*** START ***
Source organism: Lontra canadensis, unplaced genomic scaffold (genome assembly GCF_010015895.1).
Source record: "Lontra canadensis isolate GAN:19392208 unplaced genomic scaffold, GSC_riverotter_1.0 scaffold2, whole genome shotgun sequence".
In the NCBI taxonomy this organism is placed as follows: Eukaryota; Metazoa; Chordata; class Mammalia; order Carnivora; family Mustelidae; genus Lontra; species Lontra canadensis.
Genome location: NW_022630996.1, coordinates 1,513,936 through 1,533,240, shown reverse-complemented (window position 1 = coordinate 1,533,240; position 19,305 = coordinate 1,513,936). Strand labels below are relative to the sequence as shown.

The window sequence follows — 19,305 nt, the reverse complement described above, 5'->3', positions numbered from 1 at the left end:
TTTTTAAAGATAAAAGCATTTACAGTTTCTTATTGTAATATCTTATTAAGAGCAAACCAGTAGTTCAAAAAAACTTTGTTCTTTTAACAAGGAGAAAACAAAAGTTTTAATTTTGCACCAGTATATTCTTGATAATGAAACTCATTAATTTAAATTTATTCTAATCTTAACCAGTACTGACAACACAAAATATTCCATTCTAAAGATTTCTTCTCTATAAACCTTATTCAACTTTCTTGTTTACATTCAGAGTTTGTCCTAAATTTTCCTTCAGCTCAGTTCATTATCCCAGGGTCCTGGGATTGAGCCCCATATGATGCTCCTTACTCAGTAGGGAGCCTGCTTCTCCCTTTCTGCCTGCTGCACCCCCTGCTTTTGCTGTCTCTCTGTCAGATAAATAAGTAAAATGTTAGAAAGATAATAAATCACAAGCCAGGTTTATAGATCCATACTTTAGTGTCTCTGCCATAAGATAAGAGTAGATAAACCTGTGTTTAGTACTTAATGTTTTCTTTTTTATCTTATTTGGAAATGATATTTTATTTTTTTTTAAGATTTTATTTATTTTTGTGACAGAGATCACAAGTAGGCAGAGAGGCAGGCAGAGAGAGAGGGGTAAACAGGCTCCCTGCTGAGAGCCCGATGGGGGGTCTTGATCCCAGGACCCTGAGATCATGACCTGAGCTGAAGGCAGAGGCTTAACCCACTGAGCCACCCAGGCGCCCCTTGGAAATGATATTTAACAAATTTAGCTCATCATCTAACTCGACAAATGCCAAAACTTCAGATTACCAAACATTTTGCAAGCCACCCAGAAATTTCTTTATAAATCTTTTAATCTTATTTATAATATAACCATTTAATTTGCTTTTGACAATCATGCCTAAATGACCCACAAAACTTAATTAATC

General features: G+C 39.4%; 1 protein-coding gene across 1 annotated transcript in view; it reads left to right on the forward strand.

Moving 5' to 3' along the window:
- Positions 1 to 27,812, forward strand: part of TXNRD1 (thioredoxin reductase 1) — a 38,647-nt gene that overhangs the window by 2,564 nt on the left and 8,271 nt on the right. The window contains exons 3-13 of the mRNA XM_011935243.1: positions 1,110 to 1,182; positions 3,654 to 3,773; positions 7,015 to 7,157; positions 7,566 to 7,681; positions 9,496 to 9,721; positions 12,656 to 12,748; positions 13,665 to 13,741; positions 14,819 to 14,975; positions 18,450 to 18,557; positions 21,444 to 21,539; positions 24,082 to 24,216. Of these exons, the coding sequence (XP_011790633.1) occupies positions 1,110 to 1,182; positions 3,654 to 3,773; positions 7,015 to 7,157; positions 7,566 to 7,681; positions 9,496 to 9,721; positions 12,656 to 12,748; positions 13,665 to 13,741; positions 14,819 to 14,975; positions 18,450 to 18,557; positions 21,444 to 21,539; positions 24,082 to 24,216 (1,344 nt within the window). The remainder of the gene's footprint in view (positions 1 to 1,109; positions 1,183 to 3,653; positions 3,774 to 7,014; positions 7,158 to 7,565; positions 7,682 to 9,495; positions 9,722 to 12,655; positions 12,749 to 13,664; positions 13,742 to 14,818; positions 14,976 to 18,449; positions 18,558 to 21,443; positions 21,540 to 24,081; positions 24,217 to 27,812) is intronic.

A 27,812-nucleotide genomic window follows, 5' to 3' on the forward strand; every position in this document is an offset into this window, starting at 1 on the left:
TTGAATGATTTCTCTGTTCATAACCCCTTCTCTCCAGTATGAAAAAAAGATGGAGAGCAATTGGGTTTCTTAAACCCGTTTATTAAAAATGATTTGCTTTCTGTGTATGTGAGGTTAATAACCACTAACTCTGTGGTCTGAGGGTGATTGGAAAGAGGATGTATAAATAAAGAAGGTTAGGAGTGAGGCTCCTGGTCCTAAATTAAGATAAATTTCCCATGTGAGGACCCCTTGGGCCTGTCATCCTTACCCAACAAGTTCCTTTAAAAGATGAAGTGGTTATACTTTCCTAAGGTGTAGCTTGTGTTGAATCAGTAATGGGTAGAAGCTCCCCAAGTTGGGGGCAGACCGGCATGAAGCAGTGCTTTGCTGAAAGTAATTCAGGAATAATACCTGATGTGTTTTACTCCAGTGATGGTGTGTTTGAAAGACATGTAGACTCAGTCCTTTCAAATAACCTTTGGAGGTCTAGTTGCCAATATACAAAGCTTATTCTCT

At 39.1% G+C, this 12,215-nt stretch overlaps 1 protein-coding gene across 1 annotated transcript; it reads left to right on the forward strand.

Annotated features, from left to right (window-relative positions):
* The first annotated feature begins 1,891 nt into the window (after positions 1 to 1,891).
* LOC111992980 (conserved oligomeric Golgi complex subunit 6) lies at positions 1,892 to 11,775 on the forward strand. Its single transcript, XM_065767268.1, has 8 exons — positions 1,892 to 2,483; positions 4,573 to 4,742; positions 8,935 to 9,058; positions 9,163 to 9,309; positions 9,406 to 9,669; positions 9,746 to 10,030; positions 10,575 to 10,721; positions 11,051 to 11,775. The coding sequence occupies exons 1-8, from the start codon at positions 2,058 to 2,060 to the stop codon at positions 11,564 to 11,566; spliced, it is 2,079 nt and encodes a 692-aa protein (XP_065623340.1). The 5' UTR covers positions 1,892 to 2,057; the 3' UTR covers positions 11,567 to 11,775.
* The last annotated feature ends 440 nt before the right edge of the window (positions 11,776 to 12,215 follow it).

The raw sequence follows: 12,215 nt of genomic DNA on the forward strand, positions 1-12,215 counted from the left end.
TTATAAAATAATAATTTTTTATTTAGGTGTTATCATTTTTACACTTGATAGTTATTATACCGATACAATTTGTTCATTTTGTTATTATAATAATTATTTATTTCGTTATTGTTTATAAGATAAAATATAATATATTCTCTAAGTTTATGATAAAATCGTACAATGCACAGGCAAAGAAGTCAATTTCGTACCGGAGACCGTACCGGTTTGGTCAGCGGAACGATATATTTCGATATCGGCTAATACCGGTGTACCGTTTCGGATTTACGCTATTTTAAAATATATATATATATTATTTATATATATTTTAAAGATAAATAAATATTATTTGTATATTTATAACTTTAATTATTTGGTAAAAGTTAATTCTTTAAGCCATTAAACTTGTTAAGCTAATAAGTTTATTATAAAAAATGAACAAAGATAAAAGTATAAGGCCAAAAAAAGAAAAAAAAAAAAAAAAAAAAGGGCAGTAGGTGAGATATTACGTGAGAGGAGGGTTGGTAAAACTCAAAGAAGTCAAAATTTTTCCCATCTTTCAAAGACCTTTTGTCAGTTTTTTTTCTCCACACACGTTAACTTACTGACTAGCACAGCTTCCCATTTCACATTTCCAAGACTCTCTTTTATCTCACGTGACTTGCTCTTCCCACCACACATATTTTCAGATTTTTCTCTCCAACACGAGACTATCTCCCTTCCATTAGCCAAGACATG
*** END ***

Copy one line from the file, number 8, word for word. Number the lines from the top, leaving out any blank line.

Moving 5' to 3' along the window: